postmedieval: a journal of medieval cultural studies (2014) 5, 278–294. doi:10.1057/pmed.2014.23

Exegetical history: Nazis at the round table

Martin Shichtmana and Laurie A Finkeb

  1. aDepartments of Jewish Studies and English Language and Literature, Eastern Michigan University, Ypsilanti, MI
  2. bDepartment of Women’s and Gender Studies, Kenyon College, Kenyon, OH

An earlier version of this essay appeared in King Arthur and the Myth of History (2004). It has been adapted and updated for publication in this volume.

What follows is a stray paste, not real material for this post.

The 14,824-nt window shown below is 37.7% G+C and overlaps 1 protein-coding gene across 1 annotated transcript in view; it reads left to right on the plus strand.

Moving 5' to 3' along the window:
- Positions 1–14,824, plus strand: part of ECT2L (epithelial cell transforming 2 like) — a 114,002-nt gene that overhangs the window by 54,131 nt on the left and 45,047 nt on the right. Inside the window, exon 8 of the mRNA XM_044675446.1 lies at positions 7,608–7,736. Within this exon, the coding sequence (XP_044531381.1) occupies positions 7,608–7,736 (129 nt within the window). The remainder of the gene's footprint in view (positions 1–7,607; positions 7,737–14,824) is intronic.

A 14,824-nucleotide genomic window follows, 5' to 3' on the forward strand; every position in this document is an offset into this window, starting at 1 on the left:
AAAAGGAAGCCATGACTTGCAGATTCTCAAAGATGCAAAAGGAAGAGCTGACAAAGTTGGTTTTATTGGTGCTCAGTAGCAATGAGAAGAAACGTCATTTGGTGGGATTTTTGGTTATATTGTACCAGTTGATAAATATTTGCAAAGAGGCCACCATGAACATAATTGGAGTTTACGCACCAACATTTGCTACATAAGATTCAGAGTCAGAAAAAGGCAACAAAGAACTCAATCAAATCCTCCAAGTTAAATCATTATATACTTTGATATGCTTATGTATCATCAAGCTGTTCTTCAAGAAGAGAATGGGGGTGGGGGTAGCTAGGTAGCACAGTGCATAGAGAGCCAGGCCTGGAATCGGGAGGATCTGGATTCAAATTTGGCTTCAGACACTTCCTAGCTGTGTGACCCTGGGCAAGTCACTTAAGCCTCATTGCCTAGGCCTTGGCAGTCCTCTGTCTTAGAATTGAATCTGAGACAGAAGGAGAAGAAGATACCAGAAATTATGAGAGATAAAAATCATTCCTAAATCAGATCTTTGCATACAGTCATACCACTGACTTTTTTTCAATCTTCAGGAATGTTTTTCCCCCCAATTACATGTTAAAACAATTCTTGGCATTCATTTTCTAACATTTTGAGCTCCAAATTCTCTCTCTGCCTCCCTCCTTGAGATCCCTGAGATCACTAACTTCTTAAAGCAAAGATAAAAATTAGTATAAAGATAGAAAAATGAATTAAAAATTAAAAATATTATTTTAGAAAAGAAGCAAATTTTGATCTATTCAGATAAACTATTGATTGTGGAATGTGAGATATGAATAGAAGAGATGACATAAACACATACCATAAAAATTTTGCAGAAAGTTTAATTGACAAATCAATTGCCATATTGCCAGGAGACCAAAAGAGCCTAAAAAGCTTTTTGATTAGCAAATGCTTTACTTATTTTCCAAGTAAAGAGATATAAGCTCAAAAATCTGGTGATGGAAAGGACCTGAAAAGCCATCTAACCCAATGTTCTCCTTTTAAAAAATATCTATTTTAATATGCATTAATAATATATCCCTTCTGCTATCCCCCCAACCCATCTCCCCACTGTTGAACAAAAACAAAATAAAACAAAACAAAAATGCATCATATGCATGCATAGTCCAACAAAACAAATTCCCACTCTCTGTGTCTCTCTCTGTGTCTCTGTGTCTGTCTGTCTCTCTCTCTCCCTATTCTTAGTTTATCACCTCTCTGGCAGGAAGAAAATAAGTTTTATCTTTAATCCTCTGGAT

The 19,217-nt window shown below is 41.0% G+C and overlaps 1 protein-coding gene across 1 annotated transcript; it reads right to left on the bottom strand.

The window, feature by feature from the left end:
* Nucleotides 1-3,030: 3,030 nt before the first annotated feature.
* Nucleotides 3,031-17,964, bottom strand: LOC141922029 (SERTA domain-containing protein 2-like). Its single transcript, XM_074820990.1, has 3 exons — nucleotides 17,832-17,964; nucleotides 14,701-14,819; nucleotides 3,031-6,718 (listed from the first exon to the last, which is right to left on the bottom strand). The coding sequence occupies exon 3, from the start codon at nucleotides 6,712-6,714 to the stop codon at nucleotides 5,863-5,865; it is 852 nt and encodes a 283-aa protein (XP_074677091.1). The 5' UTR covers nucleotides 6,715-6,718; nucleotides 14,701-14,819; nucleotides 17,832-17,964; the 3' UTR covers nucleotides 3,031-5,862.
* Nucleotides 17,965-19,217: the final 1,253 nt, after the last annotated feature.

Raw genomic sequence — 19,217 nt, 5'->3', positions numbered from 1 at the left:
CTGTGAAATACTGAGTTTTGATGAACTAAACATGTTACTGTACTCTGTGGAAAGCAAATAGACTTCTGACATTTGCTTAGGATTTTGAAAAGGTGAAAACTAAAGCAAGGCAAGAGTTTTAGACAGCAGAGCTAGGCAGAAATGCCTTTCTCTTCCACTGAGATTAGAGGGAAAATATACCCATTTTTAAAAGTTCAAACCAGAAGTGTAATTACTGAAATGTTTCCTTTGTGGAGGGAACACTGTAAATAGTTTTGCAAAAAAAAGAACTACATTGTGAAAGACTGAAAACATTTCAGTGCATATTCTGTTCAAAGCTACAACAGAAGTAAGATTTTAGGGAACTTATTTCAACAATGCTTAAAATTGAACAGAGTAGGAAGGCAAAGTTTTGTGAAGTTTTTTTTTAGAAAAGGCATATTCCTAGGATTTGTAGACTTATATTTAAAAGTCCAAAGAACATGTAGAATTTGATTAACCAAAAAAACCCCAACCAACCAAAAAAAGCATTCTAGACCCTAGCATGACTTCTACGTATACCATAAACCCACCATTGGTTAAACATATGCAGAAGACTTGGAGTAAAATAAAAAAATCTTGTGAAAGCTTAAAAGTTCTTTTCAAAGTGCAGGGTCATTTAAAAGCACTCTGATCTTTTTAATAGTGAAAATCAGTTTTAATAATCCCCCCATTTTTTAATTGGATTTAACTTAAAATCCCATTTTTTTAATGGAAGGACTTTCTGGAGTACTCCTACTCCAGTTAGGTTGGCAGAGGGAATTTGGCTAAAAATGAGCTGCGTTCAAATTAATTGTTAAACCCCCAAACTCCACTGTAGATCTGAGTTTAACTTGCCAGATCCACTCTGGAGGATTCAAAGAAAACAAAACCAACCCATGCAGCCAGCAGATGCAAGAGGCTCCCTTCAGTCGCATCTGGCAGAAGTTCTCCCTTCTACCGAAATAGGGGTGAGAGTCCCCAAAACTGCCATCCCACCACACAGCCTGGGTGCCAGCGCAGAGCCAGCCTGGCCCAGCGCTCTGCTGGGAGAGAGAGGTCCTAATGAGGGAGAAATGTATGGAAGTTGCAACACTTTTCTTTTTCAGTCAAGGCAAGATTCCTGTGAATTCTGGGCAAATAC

Some might argue that when Nazis fantasize themselves as medieval knights, they debase a beautiful, noble and innocent past. They might insist that this fantasy, which feeds a desire to see the male body as larger than life, this fetishizing of the body as armor and muscle, may be perverse, but the ideal – the chivalrous knight who pledged himself to honor, loyalty and brotherhood – should not be tarnished by that perversion. This essay, however, explores the possibility that there is, in all imaginings of the knight, always the potential for fascist desire. It suggests that there may be an unsavory kinship between the armored warriors of medieval Europe – even the romanticized armored warriors of King Arthur’s court – and the armored divisions of Nazi blitzkrieg. A fascist aesthetic is the darkness at the heart of Arthurian history, especially as it celebrates aggressive hypermasculinity mobilized in the service of a persecuting society intent upon domination.

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